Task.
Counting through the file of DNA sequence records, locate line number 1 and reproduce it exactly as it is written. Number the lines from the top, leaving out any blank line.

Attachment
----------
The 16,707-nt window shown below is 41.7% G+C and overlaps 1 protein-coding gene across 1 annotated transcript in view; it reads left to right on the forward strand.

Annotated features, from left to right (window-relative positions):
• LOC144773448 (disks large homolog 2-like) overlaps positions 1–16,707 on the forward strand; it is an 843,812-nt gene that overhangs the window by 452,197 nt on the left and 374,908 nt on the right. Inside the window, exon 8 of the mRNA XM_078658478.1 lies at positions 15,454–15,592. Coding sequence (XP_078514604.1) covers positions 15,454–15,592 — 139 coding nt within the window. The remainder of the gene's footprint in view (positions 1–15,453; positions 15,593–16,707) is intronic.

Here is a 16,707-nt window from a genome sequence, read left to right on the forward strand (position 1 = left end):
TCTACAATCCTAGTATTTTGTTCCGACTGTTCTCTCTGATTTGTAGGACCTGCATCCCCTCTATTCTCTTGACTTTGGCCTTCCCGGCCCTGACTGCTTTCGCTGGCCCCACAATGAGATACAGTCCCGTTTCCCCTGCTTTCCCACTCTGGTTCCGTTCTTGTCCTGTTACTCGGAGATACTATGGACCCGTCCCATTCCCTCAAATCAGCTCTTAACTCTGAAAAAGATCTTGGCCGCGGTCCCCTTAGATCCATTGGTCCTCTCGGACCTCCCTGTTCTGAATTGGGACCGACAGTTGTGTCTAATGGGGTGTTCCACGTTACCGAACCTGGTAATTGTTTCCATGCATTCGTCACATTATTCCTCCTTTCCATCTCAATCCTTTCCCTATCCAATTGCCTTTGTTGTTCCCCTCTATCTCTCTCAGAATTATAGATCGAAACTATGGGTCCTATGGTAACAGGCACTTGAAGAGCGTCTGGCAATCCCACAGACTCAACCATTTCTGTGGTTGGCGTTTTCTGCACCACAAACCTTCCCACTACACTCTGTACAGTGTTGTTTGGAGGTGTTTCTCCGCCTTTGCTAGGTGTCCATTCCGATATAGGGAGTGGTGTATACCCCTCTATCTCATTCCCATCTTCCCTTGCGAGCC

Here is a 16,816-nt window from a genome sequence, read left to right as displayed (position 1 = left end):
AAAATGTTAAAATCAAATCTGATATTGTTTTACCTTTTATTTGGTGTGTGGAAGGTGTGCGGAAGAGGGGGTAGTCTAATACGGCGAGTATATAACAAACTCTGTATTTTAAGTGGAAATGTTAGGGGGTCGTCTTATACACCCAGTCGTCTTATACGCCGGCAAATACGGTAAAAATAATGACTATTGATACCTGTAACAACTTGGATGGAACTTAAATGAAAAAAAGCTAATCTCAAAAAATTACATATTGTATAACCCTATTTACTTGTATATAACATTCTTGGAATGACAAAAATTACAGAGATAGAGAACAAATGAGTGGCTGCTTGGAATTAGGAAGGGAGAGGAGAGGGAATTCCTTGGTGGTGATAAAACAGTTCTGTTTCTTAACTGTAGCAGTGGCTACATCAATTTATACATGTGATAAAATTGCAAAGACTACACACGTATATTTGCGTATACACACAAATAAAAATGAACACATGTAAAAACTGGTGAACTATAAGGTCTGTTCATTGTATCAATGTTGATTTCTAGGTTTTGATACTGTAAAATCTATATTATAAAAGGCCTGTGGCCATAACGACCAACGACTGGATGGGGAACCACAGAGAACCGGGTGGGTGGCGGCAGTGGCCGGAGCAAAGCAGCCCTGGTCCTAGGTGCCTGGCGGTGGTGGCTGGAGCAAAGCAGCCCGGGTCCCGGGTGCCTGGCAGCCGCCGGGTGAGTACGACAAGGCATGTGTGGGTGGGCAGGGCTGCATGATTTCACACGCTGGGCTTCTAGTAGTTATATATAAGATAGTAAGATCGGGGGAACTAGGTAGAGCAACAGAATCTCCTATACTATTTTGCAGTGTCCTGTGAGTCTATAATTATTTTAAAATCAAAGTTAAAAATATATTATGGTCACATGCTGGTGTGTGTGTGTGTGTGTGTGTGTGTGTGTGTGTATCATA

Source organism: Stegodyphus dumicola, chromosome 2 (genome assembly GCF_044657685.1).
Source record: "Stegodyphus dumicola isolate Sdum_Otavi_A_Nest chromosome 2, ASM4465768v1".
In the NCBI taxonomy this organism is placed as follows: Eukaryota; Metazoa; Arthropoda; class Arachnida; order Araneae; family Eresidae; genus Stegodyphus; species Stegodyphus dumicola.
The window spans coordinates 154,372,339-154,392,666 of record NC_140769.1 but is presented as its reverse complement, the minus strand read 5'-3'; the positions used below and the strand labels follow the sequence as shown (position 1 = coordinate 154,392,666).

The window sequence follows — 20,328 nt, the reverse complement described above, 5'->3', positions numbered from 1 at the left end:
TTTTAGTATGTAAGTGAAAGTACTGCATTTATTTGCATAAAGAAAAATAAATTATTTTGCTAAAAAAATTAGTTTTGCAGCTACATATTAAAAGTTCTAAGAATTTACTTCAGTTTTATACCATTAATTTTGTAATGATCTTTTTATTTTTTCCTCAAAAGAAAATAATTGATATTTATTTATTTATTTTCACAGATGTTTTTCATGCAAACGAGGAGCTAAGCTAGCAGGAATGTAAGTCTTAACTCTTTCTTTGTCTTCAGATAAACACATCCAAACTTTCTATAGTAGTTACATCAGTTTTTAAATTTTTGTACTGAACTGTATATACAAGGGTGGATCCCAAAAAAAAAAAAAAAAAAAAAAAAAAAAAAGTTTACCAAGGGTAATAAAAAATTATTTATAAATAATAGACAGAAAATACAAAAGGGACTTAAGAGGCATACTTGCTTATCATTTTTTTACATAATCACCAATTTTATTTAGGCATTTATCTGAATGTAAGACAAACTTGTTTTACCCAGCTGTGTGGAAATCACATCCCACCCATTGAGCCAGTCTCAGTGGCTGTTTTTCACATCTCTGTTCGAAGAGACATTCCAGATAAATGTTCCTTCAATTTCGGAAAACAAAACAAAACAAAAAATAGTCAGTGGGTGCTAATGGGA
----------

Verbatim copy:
The 16,707-nt window shown below is 41.7% G+C and overlaps 1 protein-coding gene across 1 annotated transcript in view; it reads left to right on the forward strand.